97 F3d 142 United States v. Welch

97 F.3d 142

UNITED STATES of America, Plaintiff-Appellee,
Vincent WELCH (95-3484), Michael Clemmons (95-3676), Quinton
Parker (95-3674), Antario Mercury (95-3673), Erick
Jackson (95-3672), and Matt Lindsey
(95-3670), Defendants-Appellants.

Nos. 95-3484, 95-3670, 95-3672 to 95-3674 and 95-3676.

United States Court of Appeals,
Sixth Circuit.

Argued and Submitted Aug. 8, 1996.
Decided Oct. 2, 1996.

Salvador A. Dominguez (briefed), Office of the U.S. Attorney, Columbus, OH, for U.S.

William Joseph Edwards (briefed), Columbus, OH, for Vincent Welch.

Larry Wayne Thomas, Thomas & Dixon (briefed), Columbus, OH, for Matt Lindsey.

Jonathan A. Woodman, Abroms & Weisz (argued and briefed), Columbus, OH, for Erick Jackson.

Gregg R. Lewis (briefed), Columbus, OH, for Antario B. Mercury.

Victor D. Merullo, Merullo, Reister & Swinford (argued and briefed), Columbus, OH, for Quinton Parker.

Fred Thomas (argued and briefed), Columbus, OH, for Michael Clemmons.

Before: KENNEDY, WELLFORD, and SILER, Circuit Judges.

KENNEDY, Circuit Judge.

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Defendants raise numerous issues following their conviction and sentencing for acts alleged to have occurred as part of a conspiracy to distribute cocaine in Columbus, Ohio, between 1988 and 1993. For the following reasons, we AFFIRM, in part, REVERSE, in part, and REMAND for proceedings consistent with this opinion.



In early 1994, a federal grand jury returned a twenty-nine count indictment charging fifteen people, including the six individuals whose appeals are the subject of this opinion, with a variety of federal criminal offenses stemming from a conspiracy to sell cocaine in the form of powder and so-called base (herein referred to as "crack," as it is widely known) in Columbus, Ohio.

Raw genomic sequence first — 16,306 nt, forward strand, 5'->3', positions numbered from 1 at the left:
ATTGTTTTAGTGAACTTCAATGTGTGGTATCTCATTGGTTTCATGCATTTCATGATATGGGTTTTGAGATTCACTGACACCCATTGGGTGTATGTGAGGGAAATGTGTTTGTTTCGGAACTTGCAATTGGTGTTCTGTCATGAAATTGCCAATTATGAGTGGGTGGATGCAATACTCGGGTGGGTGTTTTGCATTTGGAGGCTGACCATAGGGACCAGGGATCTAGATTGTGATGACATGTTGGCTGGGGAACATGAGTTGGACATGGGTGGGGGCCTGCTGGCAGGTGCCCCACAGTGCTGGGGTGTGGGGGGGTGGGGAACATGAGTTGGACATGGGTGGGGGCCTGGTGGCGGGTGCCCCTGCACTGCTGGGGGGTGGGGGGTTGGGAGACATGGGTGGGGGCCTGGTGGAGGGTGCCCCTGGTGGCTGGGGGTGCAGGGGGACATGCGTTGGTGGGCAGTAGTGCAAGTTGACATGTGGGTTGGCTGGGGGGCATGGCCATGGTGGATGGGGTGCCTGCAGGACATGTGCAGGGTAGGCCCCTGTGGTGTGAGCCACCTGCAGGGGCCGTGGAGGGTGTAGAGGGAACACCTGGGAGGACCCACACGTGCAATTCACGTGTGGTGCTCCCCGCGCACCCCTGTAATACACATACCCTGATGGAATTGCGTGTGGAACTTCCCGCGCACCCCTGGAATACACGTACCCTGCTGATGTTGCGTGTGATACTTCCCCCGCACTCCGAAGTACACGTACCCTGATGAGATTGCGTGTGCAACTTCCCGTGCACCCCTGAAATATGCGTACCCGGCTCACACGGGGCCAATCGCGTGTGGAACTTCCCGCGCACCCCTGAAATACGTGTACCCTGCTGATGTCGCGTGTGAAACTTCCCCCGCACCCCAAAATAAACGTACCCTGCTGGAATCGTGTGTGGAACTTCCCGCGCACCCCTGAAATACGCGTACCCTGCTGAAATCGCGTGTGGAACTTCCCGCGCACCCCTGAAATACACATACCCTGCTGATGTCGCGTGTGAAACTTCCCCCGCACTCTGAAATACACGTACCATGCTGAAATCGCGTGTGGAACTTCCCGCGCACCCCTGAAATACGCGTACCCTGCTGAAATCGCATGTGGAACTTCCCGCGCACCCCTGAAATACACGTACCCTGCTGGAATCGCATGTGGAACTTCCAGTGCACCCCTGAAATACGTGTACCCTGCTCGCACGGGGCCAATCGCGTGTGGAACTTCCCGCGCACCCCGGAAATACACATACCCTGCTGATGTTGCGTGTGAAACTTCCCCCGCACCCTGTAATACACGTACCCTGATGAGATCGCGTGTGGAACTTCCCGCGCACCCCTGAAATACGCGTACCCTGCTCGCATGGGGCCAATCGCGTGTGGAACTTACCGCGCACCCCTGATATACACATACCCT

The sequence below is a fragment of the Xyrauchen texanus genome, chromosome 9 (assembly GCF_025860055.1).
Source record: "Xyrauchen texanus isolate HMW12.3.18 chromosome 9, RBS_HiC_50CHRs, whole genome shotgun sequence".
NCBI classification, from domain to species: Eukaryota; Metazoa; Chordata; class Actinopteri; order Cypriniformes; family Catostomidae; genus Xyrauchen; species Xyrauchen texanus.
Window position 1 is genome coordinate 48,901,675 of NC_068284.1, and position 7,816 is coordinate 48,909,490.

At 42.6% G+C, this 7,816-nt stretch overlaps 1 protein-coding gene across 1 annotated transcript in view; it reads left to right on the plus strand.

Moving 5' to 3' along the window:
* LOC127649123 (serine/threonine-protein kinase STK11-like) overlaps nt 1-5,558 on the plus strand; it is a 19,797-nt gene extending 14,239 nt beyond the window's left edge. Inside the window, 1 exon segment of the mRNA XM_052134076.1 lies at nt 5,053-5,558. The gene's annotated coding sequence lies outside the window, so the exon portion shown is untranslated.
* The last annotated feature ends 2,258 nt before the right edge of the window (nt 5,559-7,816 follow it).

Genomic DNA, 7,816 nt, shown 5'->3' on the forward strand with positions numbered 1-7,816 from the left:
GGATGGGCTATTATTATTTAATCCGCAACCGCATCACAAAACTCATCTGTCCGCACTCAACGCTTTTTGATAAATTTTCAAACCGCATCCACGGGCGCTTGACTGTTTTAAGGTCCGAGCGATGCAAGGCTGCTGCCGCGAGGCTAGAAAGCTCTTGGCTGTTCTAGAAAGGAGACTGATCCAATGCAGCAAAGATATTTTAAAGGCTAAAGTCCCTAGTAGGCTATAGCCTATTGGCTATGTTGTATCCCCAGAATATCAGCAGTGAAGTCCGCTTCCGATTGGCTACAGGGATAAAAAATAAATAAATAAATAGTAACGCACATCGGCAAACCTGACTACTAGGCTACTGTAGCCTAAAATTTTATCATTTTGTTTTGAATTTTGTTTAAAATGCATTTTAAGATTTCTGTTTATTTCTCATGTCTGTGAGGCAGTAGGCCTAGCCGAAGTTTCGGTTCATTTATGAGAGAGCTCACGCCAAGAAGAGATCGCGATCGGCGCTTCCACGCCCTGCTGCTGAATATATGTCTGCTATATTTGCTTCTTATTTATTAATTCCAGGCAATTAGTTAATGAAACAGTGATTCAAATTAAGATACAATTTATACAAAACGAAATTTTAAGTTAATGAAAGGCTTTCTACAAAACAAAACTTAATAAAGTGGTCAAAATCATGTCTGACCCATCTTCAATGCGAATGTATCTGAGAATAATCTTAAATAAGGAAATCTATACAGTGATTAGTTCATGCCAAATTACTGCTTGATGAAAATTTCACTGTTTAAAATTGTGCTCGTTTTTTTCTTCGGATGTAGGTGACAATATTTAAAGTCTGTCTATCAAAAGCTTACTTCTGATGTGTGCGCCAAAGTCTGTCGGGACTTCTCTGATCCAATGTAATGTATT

In Count 1, all six appellants (and other individuals) were charged with conspiracy in violation of 21 U.S.C. § 846, 21 U.S.C. §§ 841(a)(1), 841(b)(1)(B)(ii), and 841(b)(1)(B)(iii). Counts 2, 11, and 12 charged Quinton "Heavy" Parker (hereinafter Parker)1 with possession with intent to distribute cocaine, possession with the intent to distribute more than fifty grams of cocaine base, and using a firearm during and in relation to a drug trafficking crime.2 Counts 7, 8, and 13, charged Antario "Rio" Mercury (hereinafter Mercury) with possession with intent to distribute cocaine and with using a firearm during and in relation to a drug trafficking crime.3 Counts 9 and 10 charged Matt "Yellow Boy" Lindsey (hereinafter Lindsey) with possession with the intent to distribute more than five grams of cocaine base and using a firearm during a drug trafficking crime.4


Appellant Vincent "L" Welch (hereinafter Welch) entered a guilty plea to Count 1 of the indictment pursuant to a plea agreement. Appellants Clemmons, Jackson, Mercury, Lindsey and Parker opted for trial by jury. At trial, evidence adduced through Welch and other witnesses portrayed the following scenario:


In 1987, because the cocaine market in Detroit, Michigan, was saturated and the market in Columbus, Ohio, more promising, Welch decided to move to Columbus to sell cocaine. For the next two years, Welch supplied cocaine to a number of smaller drug dealers in Columbus, many of whom had been recruited from Detroit. Defendants Parker, Mercury, Lindsey, Erick "Little E" Jackson (hereinafter Jackson), and Michael "Biff" Clemmons (hereinafter Clemmons) were supplied with cocaine powder and crack cocaine either directly from Welch or through a "lieutenant" of his, Raylan "Butch" Lyons (hereinafter Lyons).


In the winter of 1989, Welch went to prison, having been convicted of carrying a concealed weapon and sentenced to eighteen months of incarceration. Welch left Lyons with thirteen-and-a-half ounces of cocaine and control over his drug business. Jackson, Mercury, Lindsey and others continued selling crack supplied by Lyons from several "crack houses" which were protected by a small arsenal of handguns.


At the end of 1990, Welch was released from prison. He soon returned to Columbus, and found that Lyons now was supplying cocaine to Jackson, Mercury, Parker, Lindsey and others. In spite of the fact that Welch apparently was unable to "get back on" with Lyons, i.e., regain his old position in the drug dealing enterprise, Welch admitted at trial that he continued to deal in cocaine both in Detroit, Michigan, and Columbus, Ohio, upon release from prison. Evidence adduced at trial suggested that Welch and his codefendants continued dealing drugs until 1994, by which time the last of them was apprehended and charged.